The US Central Intelligence Agency has finished up Saudi’s Crown Prince Mohammed bin Salman was behind the killing of journalist Jamal Khashoggi, US media revealed Friday, referring to individuals near the issue.
The US assessment specifically negates the conclusions of a Saudi investigator one day earlier, which absolved the ruler of inclusion in the merciless murder.
Khashoggi, a Post feature writer, had gone to the office to acquire records important to wed his Turkish fiancee.
Saudi Arabia — which immediately expelled the revealed CIA discoveries — has over and again changed its official story of the October 2 murder, first precluding any learning from securing Khashoggi’s whereabouts and later saying he was slaughtered when a contention declined into a fistfight.
In the most recent rendition exhibited by the Saudi prosecutor on Thursday, a 15-member squad was shaped to bring Khashoggi once again from Istanbul “referring persuasion” — however rather wound up killing the columnist and dismantling his body in a “rogue” activity.
The CIA cleaned numerous insight sources, the Post stated, among them a phone call between the prince sibling — the Saudi envoy to the United States — and Khashoggi.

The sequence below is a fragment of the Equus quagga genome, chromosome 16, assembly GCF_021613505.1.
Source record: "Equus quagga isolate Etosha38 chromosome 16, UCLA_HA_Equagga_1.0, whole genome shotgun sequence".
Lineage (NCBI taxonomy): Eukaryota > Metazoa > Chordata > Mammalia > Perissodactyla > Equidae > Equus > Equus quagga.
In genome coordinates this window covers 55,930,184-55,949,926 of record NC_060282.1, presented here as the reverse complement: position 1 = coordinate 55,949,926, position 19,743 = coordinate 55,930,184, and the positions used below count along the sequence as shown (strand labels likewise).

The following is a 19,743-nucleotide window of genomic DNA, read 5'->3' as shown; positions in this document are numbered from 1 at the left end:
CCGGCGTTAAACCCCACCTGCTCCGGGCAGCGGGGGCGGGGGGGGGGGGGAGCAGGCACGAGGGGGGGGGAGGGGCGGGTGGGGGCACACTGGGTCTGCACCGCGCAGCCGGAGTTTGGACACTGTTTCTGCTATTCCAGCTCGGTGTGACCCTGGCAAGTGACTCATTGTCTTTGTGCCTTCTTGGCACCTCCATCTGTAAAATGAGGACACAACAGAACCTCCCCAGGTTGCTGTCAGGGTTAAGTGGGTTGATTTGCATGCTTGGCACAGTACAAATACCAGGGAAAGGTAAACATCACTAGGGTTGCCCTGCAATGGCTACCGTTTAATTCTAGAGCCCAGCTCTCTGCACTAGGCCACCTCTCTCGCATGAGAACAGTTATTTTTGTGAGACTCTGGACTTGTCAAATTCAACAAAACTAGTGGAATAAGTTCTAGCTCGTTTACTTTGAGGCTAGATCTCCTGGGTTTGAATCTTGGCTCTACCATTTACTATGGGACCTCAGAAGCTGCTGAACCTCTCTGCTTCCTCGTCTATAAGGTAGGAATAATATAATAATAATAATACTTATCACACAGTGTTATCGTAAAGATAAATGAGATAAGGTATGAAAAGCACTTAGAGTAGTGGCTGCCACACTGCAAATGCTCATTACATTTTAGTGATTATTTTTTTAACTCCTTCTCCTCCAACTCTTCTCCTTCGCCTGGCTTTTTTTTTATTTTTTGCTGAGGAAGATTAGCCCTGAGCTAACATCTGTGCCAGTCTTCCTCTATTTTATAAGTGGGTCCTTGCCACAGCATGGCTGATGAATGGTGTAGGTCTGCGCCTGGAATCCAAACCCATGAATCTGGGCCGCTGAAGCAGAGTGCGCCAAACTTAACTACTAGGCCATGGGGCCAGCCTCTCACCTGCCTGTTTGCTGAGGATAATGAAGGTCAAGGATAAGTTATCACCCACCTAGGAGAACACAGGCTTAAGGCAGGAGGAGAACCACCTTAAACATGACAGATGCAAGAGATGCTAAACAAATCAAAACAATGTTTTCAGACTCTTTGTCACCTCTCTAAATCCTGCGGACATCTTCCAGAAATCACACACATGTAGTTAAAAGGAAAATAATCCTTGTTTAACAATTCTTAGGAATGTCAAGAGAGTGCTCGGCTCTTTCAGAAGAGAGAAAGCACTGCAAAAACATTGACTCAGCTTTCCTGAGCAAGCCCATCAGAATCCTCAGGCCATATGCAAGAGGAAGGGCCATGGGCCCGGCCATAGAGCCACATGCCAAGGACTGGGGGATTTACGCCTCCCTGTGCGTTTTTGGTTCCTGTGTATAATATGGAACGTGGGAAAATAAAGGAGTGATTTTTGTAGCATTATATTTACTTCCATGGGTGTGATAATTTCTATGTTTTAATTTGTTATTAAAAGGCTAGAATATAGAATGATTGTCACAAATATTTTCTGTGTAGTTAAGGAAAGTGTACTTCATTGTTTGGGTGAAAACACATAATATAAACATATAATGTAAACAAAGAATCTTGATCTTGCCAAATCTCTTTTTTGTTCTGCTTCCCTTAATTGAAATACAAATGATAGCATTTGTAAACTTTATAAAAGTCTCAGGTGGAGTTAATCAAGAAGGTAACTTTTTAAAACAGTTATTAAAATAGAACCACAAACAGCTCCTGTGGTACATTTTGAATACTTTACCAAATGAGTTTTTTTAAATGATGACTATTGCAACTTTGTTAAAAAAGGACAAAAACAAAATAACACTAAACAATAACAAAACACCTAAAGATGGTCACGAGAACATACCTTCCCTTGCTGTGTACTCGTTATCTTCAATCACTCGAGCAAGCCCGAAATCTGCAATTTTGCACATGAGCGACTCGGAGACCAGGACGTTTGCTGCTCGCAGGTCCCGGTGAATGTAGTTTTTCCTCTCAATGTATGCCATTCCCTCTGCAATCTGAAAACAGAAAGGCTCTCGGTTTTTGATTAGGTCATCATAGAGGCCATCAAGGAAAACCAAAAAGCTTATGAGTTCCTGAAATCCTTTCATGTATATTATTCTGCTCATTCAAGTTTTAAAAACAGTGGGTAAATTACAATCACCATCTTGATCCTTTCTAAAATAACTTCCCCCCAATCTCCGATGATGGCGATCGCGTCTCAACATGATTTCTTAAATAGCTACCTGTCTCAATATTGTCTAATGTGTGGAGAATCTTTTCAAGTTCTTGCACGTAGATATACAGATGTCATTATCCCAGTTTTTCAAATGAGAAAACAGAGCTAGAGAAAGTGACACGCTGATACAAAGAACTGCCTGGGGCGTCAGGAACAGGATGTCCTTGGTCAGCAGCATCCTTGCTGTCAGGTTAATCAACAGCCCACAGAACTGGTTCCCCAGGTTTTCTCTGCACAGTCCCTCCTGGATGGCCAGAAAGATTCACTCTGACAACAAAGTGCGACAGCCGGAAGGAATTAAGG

A Saudi embassy spokesperson said that Ambassador Khalid bin Salman had never talked “anything related to going to Turkey” with Khashoggi.
“Ambassador Prince Khalid bin Salman has never had any phone conversations with (Khashoggi),” the statement posted on the ambassador’s Twitter account said
Unfortunately the @washingtonpost did not print our full response. This is a serious accusation and should not be left to anonymous sources. Our full response was the following: pic.twitter.com/vo1JcNAswx— Khalid bin Salman خالد بن سلمان (@kbsalsaud) November 17, 2018
“The claims in this purported assessment is false,” it said.
Meanwhile, the US intelligence agency also said in determining the crown prince’s role it considered him a “de facto ruler” in Saudi Arabia: “The accepted position is that there is no way this happened without him being aware or involved,” the Post quoted an official as saying.
That official dubbed Prince Mohammed a “good technocrat” — but also someone unpredictable who “goes from zero to 60, doesn’t seem to understand that there are some things you can’t do”.